It looks like China is not done devaluing the yuan despite reassurances from top officials at the People’s Bank of China that last month’s currency devaluation is a one-off occurrence.
According to a report from research firm IDEAglobal, China is planning a massive 15-20% devaluation (not a typo) of its currency by year end 2016. IDEAglobal says the information in the report published late Tuesday comes a “reliably-informed Asian source.”
China made a move to devalue the renminbi / yuan in August to try to help exports as the Middle Kingdom is trying to deal with a weakening economy and shaky financial markets.
Statement from IDEAglobal source
The IDEAglobal source noted: “Having achieved a 3 percent move in a few weeks, they would not want to stop here. Their ultimate target is probably a 15 to 20 percent minimum move in the trade-weighted index.”
More on China’s plans for yuan devaluation
The report included a question and answer session with the source, who argued Chinese authorities were looking for an additional 6% drop in the yuan by the end of the year and another 10% by year end 2016.
The source argued that the push for a weaker yuan by the PBOC must be viewed in the context of the decline in other Asian currencies such as the Japanese yen that have provided a competitive edge to exporters in those countries.
Analysts point out that the Japanese yen has lost more than half of its value against the dollar over the last three years as the Bank of Japan has been pumping monetary stimulus into its economy as a part of Abenomics.
The decision by China to devalue the yuan a few weeks ago has led to increased worries about a global “currency war”, and any move by China to ratcher the yuan down further would almost certainly lead to serious volatility in global financial markets.
Of note, the yuan was listed at 6.3708 per dollar late Wednesday, after hitting a four year-low of 6.45 after the surprise devaluation in mid-August.
China likely to undertake covert devaluation
IDEAglobal’s source suggested that the Chinese authorities would probably take a more subtle approach to devaluing the renminbi. “Engineering a devaluation of this magnitude will not be easy, especially given market chaos. However, the PBOC has the mechanism to influence the daily fix with covert interventions by networked players to achieve a creeping devaluation and maintain the appearance of it being “market-led”.”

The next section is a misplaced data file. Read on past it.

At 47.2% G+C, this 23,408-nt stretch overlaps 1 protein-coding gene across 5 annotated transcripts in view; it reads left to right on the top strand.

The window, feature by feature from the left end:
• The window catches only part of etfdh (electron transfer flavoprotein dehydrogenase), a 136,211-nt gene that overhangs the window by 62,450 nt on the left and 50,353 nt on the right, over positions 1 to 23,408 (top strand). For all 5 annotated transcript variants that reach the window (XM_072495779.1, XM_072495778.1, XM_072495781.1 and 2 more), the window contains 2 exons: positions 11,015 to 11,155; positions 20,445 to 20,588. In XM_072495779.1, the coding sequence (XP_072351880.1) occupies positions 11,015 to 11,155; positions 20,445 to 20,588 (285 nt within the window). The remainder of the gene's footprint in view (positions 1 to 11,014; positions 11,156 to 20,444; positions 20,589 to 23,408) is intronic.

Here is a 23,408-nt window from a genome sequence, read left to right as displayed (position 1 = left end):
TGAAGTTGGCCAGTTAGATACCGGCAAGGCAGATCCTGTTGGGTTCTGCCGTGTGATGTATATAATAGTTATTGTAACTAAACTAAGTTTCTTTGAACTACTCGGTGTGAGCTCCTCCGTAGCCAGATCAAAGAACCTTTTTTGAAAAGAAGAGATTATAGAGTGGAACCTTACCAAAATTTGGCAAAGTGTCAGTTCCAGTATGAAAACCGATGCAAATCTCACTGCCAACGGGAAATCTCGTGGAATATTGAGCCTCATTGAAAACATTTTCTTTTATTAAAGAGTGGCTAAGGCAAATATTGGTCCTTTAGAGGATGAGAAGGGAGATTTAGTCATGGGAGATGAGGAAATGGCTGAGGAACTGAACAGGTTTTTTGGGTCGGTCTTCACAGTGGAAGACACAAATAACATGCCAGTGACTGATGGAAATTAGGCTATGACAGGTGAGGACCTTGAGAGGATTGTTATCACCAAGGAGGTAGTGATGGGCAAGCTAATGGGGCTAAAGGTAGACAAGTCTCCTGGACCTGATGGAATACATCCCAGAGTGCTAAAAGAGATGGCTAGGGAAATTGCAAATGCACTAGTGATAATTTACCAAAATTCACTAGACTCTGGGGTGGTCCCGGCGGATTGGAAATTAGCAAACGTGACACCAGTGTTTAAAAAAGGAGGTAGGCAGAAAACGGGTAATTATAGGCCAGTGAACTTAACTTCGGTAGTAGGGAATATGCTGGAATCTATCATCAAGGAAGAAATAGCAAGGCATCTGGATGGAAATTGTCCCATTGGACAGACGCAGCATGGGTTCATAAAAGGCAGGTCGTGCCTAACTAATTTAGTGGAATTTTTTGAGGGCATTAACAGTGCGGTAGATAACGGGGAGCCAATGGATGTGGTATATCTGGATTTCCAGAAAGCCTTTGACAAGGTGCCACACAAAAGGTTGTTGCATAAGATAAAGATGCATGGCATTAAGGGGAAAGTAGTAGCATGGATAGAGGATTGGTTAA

Others take issue with the number.
Analysts from KDB Daewoo Securities Research state in a recent report:
We expect the yuan to depreciate by 4% over the next year, as: 1) the Chinese economy remains sluggish; and 2) China’s falling foreign currency reserves would make it difficult to keep its currency strong. The yuan’s depreciation will likely leave the won weak in the medium to long term.
Natixis believes there may be more devaluing but not to the level of 20%
PBoC is currently facing a dilemma. Exports is unlikely to rebound without a further depreciation of RMB. Yet, a further depreciation would give a heavier burden to Chinese industries with foreign debt exposure, such as the properties and airlines, and more importantly, capital flight is the last thing the Chinese authorities want to see. The offshore market expects a weaker RMB. Going forward, the data on China trade, inflation, investment and properties, which will be released in the coming two weeks, would be important in pointing out the direction of RMB and the PBoC’s policy response.
Analysts at Haitong Securities opine:
We calculate RMB equilibrium exchange rate through two methods. 1) Based on the basic PPP (Purchasing Power Parity) theory, the equilibrium exchange rate should be 3.52 RMB/USD. However, the method is most useful for data comparison between countries but meaningless for forecasting market exchange rate. 2) Based on the corrected PPP, the equilibrium exchange rate is 7.22 RMB/USD. Though being 13% higher than the market exchange rate of 6.4 RMB/USD, the rate of 7.22 is not high, because RMB appreciated by 14% from Aug 2014 to Jul 2015 according to the effective exchange rate. The calculation of equilibrium exchange rate seems unreliable, but it is meaningful when the actual rate is very different.